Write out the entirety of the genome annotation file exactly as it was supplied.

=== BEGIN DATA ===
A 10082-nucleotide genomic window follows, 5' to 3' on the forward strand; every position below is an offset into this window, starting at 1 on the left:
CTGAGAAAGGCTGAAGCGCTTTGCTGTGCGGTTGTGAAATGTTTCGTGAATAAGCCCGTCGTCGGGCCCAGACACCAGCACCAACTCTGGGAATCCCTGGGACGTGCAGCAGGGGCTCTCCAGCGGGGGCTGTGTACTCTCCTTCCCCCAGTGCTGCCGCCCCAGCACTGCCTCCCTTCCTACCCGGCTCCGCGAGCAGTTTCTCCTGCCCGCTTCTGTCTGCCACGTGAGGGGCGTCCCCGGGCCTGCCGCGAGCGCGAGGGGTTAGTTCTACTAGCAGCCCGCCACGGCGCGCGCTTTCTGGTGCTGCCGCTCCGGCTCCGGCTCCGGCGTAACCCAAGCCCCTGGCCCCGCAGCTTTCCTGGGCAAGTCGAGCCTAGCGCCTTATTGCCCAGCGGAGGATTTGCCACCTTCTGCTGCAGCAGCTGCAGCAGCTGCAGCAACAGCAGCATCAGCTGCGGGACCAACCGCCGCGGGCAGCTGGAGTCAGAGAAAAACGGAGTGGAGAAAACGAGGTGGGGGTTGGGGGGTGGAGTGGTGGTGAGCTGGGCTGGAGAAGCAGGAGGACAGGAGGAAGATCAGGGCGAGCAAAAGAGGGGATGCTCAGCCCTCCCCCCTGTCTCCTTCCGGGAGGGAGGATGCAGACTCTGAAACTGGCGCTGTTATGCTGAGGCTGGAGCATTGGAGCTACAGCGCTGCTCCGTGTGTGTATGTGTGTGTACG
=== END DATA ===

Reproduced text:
A 10082-nucleotide genomic window follows, 5' to 3' on the forward strand; every position below is an offset into this window, starting at 1 on the left:
CTGAGAAAGGCTGAAGCGCTTTGCTGTGCGGTTGTGAAATGTTTCGTGAATAAGCCCGTCGTCGGGCCCAGACACCAGCACCAACTCTGGGAATCCCTGGGACGTGCAGCAGGGGCTCTCCAGCGGGGGCTGTGTACTCTCCTTCCCCCAGTGCTGCCGCCCCAGCACTGCCTCCCTTCCTACCCGGCTCCGCGAGCAGTTTCTCCTGCCCGCTTCTGTCTGCCACGTGAGGGGCGTCCCCGGGCCTGCCGCGAGCGCGAGGGGTTAGTTCTACTAGCAGCCCGCCACGGCGCGCGCTTTCTGGTGCTGCCGCTCCGGCTCCGGCTCCGGCGTAACCCAAGCCCCTGGCCCCGCAGCTTTCCTGGGCAAGTCGAGCCTAGCGCCTTATTGCCCAGCGGAGGATTTGCCACCTTCTGCTGCAGCAGCTGCAGCAGCTGCAGCAACAGCAGCATCAGCTGCGGGACCAACCGCCGCGGGCAGCTGGAGTCAGAGAAAAACGGAGTGGAGAAAACGAGGTGGGGGTTGGGGGGTGGAGTGGTGGTGAGCTGGGCTGGAGAAGCAGGAGGACAGGAGGAAGATCAGGGCGAGCAAAAGAGGGGATGCTCAGCCCTCCCCCCTGTCTCCTTCCGGGAGGGAGGATGCAGACTCTGAAACTGGCGCTGTTATGCTGAGGCTGGAGCATTGGAGCTACAGCGCTGCTCCGTGTGTGTATGTGTGTGTACG